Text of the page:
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Why Do We Need Apologetics?

By Lindsey Medenwaldt

I didn’t used to think apologetics was for me. My husband is an apologist, but I thought that was just a particular route Christians could choose to take to evangelize. After listening to him talk for years about how I should learn more about apologetics, though, I finally took his advice. I began to realize that my faith needed a firmer grounding than only my emotions, which is what I had relied upon for most of my life. This realization led me to pursue a master’s degree in apologetics and ethics at Denver Seminary.

When I started at Seminary, I thought for sure I was entering an arena where everyone would want to learn apologetics and would support the pursuit of apologetics. I thought Seminary would be full of students who had the same desire as I did, to be able to give evidence for what I believed. Unfortunately, I was mistaken.

It has been surprising to me how many other Seminary students have told me that they are just not interested in apologetics or how it is not their calling. It seems they have been misled, though, because it is their calling.

In fact, it is every Christian’s calling to do apologetics. 1 Peter 3:15 says, “But in your hearts, revere Christ as Lord. Always be prepared to give an answer to everyone who asks you to give the reason for the hope that you have. But do this with gentleness and respect.” Peter was not writing only to pastors, but to all members of the church. The word “answer” is translated apologia in Greek. Apologia does not mean to give an apology; instead, it means to be able to offer a reasoned defense (like an attorney in a courtroom). In other words, we need to be able to give a defense for the hope within us if someone asks us a question about our beliefs. If we cannot provide the answer, we are not owning up to the responsibility we have as Christians. Paul and Jesus regularly used apologetics in their ministries, and what better examples to follow?

My first real apologetics conversation came during my first semester at Seminary. I was only a few lessons into the semester, and I was given an assignment to talk to someone who was not a Christian. I was stunned at how unprepared I was to answer even some of the most basic questions about my faith. I’ve been a Christian for more than 30 years, and I was brought to tears (and to my knees) when I realized all of the missed opportunities I’ve had in my life because I was not properly equipped with apologetics.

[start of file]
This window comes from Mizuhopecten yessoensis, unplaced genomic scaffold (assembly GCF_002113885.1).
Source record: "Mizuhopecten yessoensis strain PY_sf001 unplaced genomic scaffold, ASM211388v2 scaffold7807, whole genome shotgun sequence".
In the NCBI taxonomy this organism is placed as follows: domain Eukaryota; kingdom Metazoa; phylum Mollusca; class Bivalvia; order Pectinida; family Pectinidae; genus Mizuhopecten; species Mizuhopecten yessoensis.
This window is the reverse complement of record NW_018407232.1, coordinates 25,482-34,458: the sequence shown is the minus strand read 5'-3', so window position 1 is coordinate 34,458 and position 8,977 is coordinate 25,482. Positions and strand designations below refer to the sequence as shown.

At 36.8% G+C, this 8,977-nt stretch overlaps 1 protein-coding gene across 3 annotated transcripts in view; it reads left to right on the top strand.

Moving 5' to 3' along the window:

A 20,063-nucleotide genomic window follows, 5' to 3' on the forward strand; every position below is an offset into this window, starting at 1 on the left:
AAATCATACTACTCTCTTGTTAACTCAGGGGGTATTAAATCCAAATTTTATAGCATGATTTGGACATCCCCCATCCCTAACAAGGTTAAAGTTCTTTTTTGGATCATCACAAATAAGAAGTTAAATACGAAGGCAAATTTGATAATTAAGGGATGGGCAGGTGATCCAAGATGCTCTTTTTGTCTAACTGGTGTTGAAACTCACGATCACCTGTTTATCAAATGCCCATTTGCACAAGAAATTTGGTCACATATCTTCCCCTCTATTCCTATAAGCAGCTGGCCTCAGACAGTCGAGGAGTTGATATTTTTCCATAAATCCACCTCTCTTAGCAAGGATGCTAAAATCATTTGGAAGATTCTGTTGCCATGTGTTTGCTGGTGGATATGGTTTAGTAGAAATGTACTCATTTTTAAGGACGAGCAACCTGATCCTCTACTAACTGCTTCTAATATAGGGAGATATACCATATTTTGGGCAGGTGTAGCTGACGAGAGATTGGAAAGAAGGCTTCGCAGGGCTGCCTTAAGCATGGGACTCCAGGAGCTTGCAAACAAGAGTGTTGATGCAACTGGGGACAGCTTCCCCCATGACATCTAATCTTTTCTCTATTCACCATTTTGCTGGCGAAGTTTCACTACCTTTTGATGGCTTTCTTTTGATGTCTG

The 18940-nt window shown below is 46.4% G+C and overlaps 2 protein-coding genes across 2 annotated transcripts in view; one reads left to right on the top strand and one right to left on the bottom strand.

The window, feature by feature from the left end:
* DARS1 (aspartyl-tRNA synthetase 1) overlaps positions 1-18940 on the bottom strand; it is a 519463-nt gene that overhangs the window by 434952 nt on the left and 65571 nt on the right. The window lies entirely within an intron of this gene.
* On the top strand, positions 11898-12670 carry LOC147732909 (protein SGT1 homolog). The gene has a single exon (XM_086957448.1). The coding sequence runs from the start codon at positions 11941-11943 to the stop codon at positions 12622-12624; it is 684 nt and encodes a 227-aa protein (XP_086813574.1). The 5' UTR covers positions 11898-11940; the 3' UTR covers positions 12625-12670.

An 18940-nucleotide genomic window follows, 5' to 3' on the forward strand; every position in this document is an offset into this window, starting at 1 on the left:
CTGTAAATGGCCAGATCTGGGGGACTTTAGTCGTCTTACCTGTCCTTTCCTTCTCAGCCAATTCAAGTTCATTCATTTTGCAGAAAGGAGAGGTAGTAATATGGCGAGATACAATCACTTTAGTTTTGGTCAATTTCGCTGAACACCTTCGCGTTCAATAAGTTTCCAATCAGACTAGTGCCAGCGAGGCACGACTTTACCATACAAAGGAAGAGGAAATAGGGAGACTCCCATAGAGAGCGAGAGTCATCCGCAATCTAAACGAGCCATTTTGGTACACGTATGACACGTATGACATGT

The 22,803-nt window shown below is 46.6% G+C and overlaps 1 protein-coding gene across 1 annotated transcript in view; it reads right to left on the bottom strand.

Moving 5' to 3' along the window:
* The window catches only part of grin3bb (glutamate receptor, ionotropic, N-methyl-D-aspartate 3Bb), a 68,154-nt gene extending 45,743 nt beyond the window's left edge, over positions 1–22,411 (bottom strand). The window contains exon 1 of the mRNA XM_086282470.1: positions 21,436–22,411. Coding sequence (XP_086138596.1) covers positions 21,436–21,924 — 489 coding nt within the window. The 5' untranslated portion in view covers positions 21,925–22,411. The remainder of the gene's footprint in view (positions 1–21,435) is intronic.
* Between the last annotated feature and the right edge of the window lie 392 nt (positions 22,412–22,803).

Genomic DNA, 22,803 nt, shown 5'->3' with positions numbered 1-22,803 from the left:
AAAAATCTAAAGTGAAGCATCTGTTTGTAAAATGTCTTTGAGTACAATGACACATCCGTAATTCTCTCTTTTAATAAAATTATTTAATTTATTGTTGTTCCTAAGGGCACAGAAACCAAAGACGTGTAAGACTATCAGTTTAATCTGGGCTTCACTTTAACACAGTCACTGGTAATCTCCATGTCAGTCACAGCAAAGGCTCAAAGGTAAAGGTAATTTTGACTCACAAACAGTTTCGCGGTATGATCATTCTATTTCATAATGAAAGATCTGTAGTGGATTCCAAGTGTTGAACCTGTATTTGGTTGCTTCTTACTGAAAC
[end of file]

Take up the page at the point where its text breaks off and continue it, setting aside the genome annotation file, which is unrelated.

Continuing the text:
I often hear that apologetics is too intellectual and that faith is more of an emotional thing. This is an unfortunate misconception that seems rampant in the church. Our faith should not be grounded in our emotions. Mark 12:30 says to “Love the Lord your God with all your heart and with all your soul and with all your mind and with all your strength.” We must strike a balance between our emotions and our reason in order to love the Lord fully. If we rely solely on our emotions, we are laying our Christianity on a weak foundation.

Remember the closing of the Sermon on the Mount where Jesus spoke about building your house on a firm foundation (Matthew 7:24-27)? Jesus wasn’t talking about a literal house; He was referring to our faith. The foundation of our faith must be truth. Why? Jeremiah 17:9 says that “The heart is deceitful above all things and beyond cure. Who can understand it?” This echoes Proverbs 28:26, which says, “He who trusts in his own heart is a fool, but he who walks wisely will be delivered.” In other words, using our emotions as the foundation of our faith is risky. A firmer foundation is one built on truth and reason. A firmer foundation is built on Christ who is truth Himself.

According to a 2015 Pew Research study, almost one-quarter of the American population does not affiliate with any religion (this group is commonly called the “nones”). Of these Americans, 78% used to believe in something, and many of them say they left their faith because of “lack of evidence.”[1] This should be troubling to you because Christianity has the evidence to support its incredible claims. We can show evidence that Jesus lived, that He died, and that He was resurrected. The Bible isn’t the only evidence, either. I am talking about extra-biblical sources that provide evidence for what we believe. If we cannot answer the questions posed by members of our churches, they will leave the faith. Period. Some examples of public figures who left the church when no one could answer their questions are Steve Jobs and author Dan Brown.

In sum, apologetics is for every Christian, not just those who think they have been called to it. We have all been called to it. It is not only important, it is necessary. Apologetics is being able to answer questions about your faith when asked. Why do you believe what you believe? Why should others believe the claims of Christianity over other religions? What evidence is there to support the claims of the Bible? If you cannot answer these questions, now is the time to start developing your responses. You do not have to be an expert, but you should at least have a starting point to keep the conversation rolling.

[1] Michael Lipka, “Why America’s ‘nones’ left religion behind” (Aug. 24, 2016), Last accessed on January 24, 2018.

Disclaimer: All views expressed by those associated with this ministry or on our platforms do not necessarily represent the opinions of Women in Apologetics, Inc. or its individual team members.

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